Wednesday 8 January 2014

AbsoluteBlack single ring set up

I used to run a single ring, with guards, in the 1990s. I liked the simplicity of concept, it reduced weight a bit but more importantly it helped a bit with clogging. But since then I haven't really bothered to set one up again, mainly as the guards always seemed to rub with the chainline being difficult to set up. Modern re-inventions tended to involve chainkeepers attached to the seat stay, rather than the simple traditional double guard I used to use, and so lost the advantage of getting rid of a front-mech like object, neatly positioned around the bottom bracket area to successfully collect mud and vegetation.

It was with interest then, that I received a test 38 tooth ring (via Dave Haygarth) from Marcin at AbsoluteBlack. This ring differed from stuff I had seen previously, borrowing from the growing mtb market for single rings, and featuring a cleverly milled ring that requires no guard, chainkeeper or any other device to make it stick on. I was initially skeptical but equally hopeful that this could be the ideal solution to dealing with super muddy conditions later on in the 'cross season.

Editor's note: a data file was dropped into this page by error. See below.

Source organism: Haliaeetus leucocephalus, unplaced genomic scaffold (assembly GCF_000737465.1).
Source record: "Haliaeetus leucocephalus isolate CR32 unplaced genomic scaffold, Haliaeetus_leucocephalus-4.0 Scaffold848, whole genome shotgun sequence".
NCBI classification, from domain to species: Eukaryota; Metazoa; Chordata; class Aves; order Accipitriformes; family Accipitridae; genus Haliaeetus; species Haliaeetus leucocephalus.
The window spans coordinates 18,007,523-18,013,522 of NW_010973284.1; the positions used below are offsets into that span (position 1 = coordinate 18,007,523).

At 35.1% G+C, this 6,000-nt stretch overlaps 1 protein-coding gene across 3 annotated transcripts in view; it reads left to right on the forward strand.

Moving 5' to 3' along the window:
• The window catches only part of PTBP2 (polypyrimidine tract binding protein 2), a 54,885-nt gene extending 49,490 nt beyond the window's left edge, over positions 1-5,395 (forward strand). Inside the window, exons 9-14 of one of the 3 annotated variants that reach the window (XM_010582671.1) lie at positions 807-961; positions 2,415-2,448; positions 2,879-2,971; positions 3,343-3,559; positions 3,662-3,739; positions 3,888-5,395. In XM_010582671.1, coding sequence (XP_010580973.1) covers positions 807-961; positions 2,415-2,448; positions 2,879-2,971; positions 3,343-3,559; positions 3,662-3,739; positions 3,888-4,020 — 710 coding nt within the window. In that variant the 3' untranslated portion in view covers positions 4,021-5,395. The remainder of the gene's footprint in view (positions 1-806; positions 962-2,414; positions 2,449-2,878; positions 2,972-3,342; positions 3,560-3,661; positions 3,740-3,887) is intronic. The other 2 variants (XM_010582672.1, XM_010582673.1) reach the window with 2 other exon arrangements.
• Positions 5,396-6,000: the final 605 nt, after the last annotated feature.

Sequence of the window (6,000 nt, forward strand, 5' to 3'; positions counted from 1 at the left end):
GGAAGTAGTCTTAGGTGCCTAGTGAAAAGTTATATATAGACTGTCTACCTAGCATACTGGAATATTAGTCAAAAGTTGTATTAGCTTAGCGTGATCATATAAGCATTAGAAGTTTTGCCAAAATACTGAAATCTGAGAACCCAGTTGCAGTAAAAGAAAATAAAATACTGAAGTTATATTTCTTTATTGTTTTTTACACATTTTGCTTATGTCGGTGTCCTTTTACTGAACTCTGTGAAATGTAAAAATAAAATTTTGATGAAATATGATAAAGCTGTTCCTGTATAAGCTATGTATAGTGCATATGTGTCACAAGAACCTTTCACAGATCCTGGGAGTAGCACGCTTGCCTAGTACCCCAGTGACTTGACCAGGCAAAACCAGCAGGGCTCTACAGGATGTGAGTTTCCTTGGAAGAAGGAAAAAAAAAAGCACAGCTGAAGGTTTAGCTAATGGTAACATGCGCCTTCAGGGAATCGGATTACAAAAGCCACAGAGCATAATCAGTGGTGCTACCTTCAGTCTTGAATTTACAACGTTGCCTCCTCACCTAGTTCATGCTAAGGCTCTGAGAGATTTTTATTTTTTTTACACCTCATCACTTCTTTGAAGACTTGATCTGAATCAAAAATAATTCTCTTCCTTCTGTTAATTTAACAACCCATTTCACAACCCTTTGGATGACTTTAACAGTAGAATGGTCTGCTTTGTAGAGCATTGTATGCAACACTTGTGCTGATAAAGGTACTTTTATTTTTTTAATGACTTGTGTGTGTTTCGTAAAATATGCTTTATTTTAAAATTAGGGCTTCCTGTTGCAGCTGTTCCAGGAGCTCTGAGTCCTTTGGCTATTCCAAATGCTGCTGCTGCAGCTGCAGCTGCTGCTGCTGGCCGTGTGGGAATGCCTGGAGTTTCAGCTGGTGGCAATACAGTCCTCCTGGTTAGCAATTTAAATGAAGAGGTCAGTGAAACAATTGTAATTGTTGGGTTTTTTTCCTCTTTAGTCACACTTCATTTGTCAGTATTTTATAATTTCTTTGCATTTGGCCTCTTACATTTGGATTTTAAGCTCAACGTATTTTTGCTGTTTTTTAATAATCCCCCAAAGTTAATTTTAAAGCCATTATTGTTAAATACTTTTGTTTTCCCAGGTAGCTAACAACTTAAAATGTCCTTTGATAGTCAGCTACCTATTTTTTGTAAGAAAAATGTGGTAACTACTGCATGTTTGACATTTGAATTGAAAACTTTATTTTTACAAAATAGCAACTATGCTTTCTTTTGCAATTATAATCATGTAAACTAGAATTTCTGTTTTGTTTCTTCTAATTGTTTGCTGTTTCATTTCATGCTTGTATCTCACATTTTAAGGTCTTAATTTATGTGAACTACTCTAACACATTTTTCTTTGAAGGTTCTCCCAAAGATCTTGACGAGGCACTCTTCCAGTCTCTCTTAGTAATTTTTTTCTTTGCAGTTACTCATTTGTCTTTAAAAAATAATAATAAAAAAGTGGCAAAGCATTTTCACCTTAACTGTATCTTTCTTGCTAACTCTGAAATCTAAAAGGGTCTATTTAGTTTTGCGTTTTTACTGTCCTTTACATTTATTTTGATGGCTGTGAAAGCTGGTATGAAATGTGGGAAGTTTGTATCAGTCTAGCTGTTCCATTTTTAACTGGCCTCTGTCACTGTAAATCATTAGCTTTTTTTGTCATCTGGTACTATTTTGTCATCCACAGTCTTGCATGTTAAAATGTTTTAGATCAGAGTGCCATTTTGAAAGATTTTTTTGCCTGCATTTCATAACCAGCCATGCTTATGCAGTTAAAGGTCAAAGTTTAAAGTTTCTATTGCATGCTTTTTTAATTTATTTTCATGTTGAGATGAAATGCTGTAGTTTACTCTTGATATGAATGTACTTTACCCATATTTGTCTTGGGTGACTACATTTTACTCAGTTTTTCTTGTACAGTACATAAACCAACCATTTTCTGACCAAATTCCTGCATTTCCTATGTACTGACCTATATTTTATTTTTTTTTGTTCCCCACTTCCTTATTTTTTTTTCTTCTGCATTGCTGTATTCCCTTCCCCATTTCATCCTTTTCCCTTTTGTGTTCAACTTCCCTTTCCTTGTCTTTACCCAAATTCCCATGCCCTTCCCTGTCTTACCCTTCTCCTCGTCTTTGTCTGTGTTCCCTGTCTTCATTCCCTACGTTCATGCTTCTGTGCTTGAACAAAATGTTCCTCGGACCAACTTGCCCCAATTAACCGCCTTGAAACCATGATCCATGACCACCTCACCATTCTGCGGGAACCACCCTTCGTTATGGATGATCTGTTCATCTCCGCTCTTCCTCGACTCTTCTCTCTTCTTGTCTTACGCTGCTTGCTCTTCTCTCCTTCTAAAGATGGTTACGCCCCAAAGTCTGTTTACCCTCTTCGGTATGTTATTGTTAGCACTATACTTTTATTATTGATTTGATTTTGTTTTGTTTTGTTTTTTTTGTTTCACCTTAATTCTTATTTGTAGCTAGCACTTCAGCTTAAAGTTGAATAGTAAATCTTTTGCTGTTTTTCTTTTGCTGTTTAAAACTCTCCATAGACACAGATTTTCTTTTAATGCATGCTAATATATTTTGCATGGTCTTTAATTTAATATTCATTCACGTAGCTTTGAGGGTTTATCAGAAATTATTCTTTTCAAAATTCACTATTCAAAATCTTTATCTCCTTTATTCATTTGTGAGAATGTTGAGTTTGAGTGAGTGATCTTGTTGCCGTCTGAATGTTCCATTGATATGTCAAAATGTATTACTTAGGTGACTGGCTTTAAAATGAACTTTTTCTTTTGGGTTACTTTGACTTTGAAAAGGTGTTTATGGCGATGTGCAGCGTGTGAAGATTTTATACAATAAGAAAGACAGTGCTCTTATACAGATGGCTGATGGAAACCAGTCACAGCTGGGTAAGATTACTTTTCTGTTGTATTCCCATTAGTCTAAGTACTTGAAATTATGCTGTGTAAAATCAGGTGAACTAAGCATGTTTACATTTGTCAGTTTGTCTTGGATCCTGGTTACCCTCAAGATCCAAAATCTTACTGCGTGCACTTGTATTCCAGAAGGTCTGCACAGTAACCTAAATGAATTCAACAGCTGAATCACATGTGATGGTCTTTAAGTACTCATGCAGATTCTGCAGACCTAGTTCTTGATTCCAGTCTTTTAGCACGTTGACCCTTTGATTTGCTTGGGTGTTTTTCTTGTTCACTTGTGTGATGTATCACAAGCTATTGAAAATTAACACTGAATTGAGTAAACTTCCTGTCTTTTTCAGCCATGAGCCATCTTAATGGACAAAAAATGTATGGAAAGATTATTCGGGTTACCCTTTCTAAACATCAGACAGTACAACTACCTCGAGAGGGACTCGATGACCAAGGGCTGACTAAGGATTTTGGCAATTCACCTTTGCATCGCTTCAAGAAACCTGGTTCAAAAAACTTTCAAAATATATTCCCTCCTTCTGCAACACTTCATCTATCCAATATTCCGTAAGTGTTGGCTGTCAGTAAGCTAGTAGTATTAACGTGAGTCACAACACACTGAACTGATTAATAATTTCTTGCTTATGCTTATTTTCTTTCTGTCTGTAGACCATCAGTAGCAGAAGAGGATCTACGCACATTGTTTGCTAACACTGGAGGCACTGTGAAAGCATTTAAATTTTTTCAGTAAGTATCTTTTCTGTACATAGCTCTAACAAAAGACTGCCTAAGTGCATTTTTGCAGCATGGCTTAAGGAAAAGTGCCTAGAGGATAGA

Matched to my On One Pickenflick and it's huge mud clearance, I've been running the ring in training and racing and can now report back. Set up is key to getting this ring to work. It's not hard, it just needs to be done right. Chain tension as well as the teeth profile is what keeps the chain on through the rough and the boggy, and chain length needs to be optimised to gain maximum advantage from the ring. Successfully installed, with clear instructions from AbsoluteBlack, the initial feel through the pedals was instantly positive. Maybe you don't pay too much attention to how your chain feels as you pedal, as opposed to your legs, but I could feel a smoothness that wasn't present on my perfectly good double chainset set ups.

The ring has now done a variety of races, and training sessions and in a variety of conditions and has passed all tests with flying colours. Bumpy tracks don't faze it - it hasn't been possible to bounce it off, though me and Dave have tried hard. It's trained and raced in thin sloppy mud, sticky mud (Bradford) and Todmorden (ie biblically thick) mud and simply kept on going. In many hours of use, I had one small problem at Todmorden Cross when a large, ripped up clod of soil got under the chain and onto the ring and caused the chain to fall off. But, and here is the crucial bit, it was super easy to get back on - no jamming on a chaincatcher, no falling between ring and bottom bracket and sticking, just an easy flick to get back on. Over the period of use and in the conditions I rode it in, I would have expected to drop a chain or have problems on a double set at some point anyway. No system is perfect, but the AbsoluteBlack ring works as well, if not better than anything else I've used.

Pic: Dave Haygarth